Behind the Scenes

Behind the Scenes: How to make Guacamole Video

Hello Party People!  Here’s another video we put together.

This is the finished spot on Youtube.  If you don’t follow us, well, you should.  Cuz that would be cool.

Here’s an IG version.

I like guacamole.

A video posted by Laudalino (@laudalino) on

Here’s the how we shot it….

Here’s the how we shot it….

10 replies on “Behind the Scenes: How to make Guacamole Video”

And we love you, Cheryl! I’m glad this was helpful. We were playing around with the idea of making behind the scenes videos. I think this approach is helpful.

I’m shooting my first video today and was totally freaked out about it. So I’ve been watching all your videos and they are SO helpful. I’m making notes like crazy. That weight on the tripod trick is incredible! I definitely need to get set up to tether too. I think that is the best way to ensure the footage is fabulous right from the jump. Less reshoots. My only struggle now is I can’t kneel because of a leg injury. But I’m hoping to set mine up in a way I can get around that for now and sit on a low chair. Or have my daughter stand in for me. We’ll see how the day goes. Thanks for doing these videos. Honestly, I was spinning out of control worrying until I watched this. It all makes more sense now that I’ve seen someone else do it. Love the iphone video too. I may do that for my first one, then camera for the next one. Wish me luck.

Hey Kim, It’s great to hear from you and I’m happy to hear the video was helpful! Feel free to reach out to me anytime! You know I love talking about this stuff.

This is so incredibly helpful! Do you mind if I ask which cable you use to connect your camera to your laptop for Adobe Premiere live capture? I’ve always used USB for photography tethering, but it looks like Premiere prefers firewire. B&H says I shouldn’t need firewire and now I’m so confused!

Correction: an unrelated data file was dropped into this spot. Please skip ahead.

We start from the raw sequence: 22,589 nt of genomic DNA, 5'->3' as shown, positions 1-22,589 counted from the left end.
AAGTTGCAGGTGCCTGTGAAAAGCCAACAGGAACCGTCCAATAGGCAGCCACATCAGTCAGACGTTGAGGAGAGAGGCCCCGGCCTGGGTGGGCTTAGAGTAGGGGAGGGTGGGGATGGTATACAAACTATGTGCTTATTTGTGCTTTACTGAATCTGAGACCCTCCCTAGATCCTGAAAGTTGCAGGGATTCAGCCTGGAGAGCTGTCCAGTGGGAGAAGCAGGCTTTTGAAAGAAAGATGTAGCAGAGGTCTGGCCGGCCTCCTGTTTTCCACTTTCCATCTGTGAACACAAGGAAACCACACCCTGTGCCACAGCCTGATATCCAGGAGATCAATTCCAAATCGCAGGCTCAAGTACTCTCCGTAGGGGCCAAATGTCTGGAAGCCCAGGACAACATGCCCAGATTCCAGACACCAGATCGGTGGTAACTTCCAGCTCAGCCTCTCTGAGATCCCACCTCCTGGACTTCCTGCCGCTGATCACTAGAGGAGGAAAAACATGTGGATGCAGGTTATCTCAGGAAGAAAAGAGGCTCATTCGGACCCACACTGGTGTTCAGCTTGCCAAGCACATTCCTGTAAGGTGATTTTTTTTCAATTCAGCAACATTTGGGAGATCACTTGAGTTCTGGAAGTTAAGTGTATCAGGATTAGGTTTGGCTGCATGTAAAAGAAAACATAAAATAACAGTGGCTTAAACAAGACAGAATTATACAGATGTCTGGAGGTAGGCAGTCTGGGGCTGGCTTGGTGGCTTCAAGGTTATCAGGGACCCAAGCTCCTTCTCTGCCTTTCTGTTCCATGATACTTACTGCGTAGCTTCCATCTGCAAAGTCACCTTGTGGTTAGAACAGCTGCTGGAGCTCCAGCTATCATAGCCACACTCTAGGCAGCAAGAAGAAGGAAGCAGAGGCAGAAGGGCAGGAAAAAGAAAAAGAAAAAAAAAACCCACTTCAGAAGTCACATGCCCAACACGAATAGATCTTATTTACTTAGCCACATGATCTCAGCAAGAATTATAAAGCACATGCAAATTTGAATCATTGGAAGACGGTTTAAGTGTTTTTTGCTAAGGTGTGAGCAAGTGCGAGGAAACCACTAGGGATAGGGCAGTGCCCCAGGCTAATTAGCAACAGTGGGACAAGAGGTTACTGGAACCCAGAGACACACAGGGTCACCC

Hey Jennifer, I think you’ve figured it out by now, but I was using a 10 foot usb cable and the Canon software. You can’t go into Premiere directly with USB and Firewire is not longer supported. I’ve seen your videos. They look great!

I’m so glad I found your site and everything is so helpful and well explained! I have a weird question, do you shoot with manual or auto focus? I have everything ready to begin shooting videos, but my 50 mm Canon lens is very noisy when auto focusing. Thanks!

Hi Mira, You should force yourself to shoot video in manual mode, particularly if you’re going to shoot overhead style videos. The main reason is you’re hands will come in and out of the frame and this will cause the camera to keep focusing. This will look awkward in the final video. The focus noise would be a problem if you planned to use the audio, but that won’t be the case. You’ll be using a music track. What camera are you using?

Hi Lenny! Thanks for the quick response! I’m shooting with Canon 7D Mark II and I’m pretty confident using it for photos.
When it comes to video, I’m struggling. I guess all I need is practice and learning the camera settings for video.
I have a Canon EF 50 mm 1:1.4, which I use for video. (I also have Canon 100 mm macro, which I’ll use for close ups). I guess manual focus is the key, so I just focus the lens for example on the main thing and then adjust the focus manually when I add, remove, mix? Otherwise the lens keeps adjusting and it is a mess. Thanks again!

That’s a great camera and lens. In fact, your lens might be too good. Low f-stop lens are great if you’re looking for low depth of field, but that’s challenging for video because of movement. What kind of computer do you have? If you have a laptop, you can tether your camera to help with focus and framing by installing the Canon software and plugging your camera into your laptop.

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